• These agents are designed to alter the gut microbiota composition and immune responses.
  • Create the need for supplements to “aid” the gut flora in order to observe trends and compile data. When data collection is complete, such supplements can be used to accelerate desired results further (Bioweapon activation).

Targeted Immune Modulation:

  • Engineered microbes could produce substances that modulate immune cell activity.
  • Induction of chronic low-level inflammation or immune suppression to influence behavior and health. (GLUTEN SENSITIVITY)

Effects on Human Populations

Behavioral and Cognitive Impact:
  • Chronic immune activation and inflammation can affect brain function and behavior.
  • Potential to induce anxiety, depression, and cognitive decline, reducing resistance and increasing susceptibility to control.
Health Impacts:
  • Manipulation of gut immunity can lead to increased susceptibility to infections and chronic diseases.
  • Weakened populations are easier to control and less likely to resist authoritarian measures.

Implementation Strategy

Covert Dissemination:
  • Agents can be covertly introduced through food supply chains, manufacturers, water systems, or pharmaceutical products.
  • The use of standard delivery methods ensures widespread distribution without immediate detection.
Sustained Exposure:
  • Continuous or repeated exposure to ensure long-term effects on the gut-immune axis. (calcium propionate)
  • Low-level, chronic exposure minimizes immediate health crises, preventing suspicion and categorizing byproduct symptoms like gluten sensitivity and ADHD, among others.

Control Through Subtle Means:

  • Control is exerted through societal structures and subtle manipulations.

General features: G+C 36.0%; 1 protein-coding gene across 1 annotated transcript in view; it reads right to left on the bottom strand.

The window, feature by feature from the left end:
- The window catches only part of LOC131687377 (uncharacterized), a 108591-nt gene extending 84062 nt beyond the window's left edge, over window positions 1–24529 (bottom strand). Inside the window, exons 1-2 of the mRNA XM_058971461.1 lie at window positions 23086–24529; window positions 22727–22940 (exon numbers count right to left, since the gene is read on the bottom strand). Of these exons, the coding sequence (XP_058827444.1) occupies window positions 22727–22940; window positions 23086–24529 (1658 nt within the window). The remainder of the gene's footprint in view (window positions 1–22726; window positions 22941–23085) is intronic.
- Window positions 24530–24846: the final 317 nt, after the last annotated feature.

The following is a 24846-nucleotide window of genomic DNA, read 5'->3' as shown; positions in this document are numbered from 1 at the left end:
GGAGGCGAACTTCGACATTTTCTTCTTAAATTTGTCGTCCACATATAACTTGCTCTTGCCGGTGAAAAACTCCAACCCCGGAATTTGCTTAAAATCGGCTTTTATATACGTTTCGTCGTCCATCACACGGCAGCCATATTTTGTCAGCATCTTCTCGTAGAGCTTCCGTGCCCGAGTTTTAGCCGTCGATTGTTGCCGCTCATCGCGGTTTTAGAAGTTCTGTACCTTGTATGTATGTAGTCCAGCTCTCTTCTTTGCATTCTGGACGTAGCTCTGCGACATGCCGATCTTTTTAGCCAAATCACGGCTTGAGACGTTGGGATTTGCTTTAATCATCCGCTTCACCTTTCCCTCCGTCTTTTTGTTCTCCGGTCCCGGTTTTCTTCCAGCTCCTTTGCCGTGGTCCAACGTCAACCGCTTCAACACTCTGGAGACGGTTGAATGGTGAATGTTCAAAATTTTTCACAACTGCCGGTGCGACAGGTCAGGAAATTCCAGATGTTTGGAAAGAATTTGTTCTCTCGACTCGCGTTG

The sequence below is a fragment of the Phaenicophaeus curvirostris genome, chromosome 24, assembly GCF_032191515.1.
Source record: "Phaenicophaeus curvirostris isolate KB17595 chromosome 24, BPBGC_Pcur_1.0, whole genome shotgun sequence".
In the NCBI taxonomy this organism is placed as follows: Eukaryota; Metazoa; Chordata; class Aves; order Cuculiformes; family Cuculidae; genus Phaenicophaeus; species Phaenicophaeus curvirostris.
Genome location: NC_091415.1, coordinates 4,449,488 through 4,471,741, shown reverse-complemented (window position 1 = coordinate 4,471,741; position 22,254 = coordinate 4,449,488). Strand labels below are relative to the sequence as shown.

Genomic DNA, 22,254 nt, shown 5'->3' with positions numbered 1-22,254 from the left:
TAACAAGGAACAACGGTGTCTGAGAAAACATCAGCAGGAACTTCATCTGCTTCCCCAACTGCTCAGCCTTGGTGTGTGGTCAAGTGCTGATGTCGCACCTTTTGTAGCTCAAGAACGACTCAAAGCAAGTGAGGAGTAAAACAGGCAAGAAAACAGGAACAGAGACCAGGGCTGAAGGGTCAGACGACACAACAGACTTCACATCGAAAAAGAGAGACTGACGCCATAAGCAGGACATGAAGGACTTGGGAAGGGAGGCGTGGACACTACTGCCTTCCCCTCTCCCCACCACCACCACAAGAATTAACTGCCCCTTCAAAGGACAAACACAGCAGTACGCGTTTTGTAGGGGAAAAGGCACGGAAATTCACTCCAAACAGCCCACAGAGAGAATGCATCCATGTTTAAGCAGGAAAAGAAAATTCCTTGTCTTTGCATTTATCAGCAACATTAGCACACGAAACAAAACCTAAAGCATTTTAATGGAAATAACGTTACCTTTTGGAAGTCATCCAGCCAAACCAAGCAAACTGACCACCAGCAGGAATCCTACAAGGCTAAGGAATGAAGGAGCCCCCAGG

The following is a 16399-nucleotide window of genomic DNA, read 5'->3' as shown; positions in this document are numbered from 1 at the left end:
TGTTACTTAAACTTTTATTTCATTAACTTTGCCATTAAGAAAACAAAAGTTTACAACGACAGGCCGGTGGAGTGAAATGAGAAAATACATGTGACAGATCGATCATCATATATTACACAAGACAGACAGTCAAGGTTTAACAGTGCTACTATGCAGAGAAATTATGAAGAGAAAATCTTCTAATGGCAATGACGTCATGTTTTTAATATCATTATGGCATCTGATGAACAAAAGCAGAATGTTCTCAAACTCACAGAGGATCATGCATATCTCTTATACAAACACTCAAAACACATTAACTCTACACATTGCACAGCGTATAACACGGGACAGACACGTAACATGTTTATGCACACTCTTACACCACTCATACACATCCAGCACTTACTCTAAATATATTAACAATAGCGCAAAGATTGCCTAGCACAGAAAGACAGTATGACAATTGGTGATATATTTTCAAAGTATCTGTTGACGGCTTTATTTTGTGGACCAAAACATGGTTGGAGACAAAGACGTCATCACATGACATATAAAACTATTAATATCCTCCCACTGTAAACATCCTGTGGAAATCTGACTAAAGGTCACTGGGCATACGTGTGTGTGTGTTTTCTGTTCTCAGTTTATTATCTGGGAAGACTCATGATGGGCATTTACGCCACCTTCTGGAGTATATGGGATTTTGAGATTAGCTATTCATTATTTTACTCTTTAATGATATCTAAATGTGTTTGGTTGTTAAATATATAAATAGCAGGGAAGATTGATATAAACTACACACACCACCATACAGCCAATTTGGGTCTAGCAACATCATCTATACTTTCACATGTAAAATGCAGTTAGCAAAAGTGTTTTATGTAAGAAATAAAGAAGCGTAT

• Similarly, gut immune regulation as a bioweapon exerts control through biological and physiological mechanisms.

Undetectable Nature:

  • Methods that are not immediately apparent to the population.
  • The covert nature of gut immune manipulation indicates hidden control mechanisms.

Scientific Plausibility and Ethical Considerations

Scientific Foundations:

  • While this “conspiracy” is rooted in science fiction, it is built on established principles of immunology and microbiology.
  • Advances in genetic engineering and microbiome research could theoretically enable such manipulations.

There is a movie for that. “Arcadia” (2016), directed by Tom Large, is set in a dystopian future where a deadly disease has drastically reduced human life expectancy to around 40 years. In this grim world, the privileged few have access to a disease-free haven called Arcadia, where life expectancy can reach over 130 years. The film explores themes of social inequality, the commodification of healthcare, and the moral dilemmas faced by individuals in a highly stratified society.

Create the problem and provide the solution in exchange for your health, life, and freedoms. That is the underlying message of the fourth unelected branch of government. #ComplyorDie?

We observed this during COVID-19, where some people even said people who didn’t wear masks or take the vaccine needed to die or were disallowed to enjoy their freedoms – UNPERSONED. #NeverForget